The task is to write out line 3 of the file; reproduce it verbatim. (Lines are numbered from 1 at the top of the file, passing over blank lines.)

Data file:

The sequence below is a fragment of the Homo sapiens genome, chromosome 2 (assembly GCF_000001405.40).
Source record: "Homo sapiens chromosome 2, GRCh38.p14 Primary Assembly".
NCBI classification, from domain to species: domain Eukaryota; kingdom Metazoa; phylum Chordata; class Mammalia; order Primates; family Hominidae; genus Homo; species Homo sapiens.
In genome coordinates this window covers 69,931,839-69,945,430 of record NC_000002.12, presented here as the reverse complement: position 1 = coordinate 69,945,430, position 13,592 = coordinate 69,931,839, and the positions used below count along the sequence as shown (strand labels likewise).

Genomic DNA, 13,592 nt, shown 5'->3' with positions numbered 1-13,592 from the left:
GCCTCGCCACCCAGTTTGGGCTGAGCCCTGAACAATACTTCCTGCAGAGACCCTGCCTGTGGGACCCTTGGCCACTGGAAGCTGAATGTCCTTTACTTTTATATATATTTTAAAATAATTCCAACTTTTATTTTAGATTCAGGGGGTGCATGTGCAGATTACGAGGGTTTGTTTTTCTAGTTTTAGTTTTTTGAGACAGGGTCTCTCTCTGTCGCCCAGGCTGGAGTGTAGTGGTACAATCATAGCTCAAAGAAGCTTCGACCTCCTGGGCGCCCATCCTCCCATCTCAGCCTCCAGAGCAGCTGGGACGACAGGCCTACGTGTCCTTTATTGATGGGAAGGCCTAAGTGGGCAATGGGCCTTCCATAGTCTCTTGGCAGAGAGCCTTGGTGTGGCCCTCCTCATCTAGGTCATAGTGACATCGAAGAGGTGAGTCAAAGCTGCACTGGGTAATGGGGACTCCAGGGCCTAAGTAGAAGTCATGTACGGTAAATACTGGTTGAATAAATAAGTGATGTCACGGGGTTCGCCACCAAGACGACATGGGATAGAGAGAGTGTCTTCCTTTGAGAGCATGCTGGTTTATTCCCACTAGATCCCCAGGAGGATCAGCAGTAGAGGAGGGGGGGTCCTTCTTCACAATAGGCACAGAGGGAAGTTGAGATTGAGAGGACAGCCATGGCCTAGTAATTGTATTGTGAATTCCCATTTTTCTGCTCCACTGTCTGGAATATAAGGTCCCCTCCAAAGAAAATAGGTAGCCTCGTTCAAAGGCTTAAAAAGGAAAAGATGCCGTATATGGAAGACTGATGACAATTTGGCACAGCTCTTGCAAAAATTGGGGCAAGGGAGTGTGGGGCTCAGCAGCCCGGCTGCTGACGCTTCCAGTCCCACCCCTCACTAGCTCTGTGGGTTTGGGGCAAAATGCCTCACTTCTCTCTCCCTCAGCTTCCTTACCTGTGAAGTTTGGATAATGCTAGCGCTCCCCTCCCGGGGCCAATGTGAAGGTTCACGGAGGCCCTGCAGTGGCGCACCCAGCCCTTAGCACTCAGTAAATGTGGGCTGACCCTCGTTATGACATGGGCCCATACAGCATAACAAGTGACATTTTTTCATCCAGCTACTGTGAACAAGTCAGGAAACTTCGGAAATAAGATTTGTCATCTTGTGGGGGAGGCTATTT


NCBI classification, from domain to species: domain Eukaryota; kingdom Metazoa; phylum Chordata; class Mammalia; order Primates; family Hominidae; genus Homo; species Homo sapiens.